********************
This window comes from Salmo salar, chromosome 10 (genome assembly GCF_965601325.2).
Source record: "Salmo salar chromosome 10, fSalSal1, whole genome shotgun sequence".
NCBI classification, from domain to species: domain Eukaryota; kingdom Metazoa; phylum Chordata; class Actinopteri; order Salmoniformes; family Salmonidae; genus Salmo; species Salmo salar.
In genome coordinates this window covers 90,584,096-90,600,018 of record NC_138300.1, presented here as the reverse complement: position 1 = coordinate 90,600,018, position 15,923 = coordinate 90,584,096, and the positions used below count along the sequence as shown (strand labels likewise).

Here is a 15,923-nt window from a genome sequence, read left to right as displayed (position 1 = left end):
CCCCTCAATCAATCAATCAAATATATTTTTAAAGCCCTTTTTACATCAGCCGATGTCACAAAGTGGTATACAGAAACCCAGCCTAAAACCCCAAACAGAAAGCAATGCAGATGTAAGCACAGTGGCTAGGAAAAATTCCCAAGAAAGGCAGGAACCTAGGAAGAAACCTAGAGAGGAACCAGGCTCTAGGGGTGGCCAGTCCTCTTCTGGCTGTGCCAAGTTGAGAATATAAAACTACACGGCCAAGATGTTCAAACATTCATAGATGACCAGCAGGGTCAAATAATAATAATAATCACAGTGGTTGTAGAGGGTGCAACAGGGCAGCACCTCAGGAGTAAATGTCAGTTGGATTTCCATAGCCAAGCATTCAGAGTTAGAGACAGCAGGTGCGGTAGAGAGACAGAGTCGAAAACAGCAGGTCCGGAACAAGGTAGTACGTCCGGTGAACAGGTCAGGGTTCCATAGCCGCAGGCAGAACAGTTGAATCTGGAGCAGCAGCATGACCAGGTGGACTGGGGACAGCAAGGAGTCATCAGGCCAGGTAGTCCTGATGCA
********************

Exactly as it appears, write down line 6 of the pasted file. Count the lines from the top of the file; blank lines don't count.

CCCCTCAATCAATCAATCAAATATATTTTTAAAGCCCTTTTTACATCAGCCGATGTCACAAAGTGGTATACAGAAACCCAGCCTAAAACCCCAAACAGAAAGCAATGCAGATGTAAGCACAGTGGCTAGGAAAAATTCCCAAGAAAGGCAGGAACCTAGGAAGAAACCTAGAGAGGAACCAGGCTCTAGGGGTGGCCAGTCCTCTTCTGGCTGTGCCAAGTTGAGAATATAAAACTACACGGCCAAGATGTTCAAACATTCATAGATGACCAGCAGGGTCAAATAATAATAATAATCACAGTGGTTGTAGAGGGTGCAACAGGGCAGCACCTCAGGAGTAAATGTCAGTTGGATTTCCATAGCCAAGCATTCAGAGTTAGAGACAGCAGGTGCGGTAGAGAGACAGAGTCGAAAACAGCAGGTCCGGAACAAGGTAGTACGTCCGGTGAACAGGTCAGGGTTCCATAGCCGCAGGCAGAACAGTTGAATCTGGAGCAGCAGCATGACCAGGTGGACTGGGGACAGCAAGGAGTCATCAGGCCAGGTAGTCCTGATGCA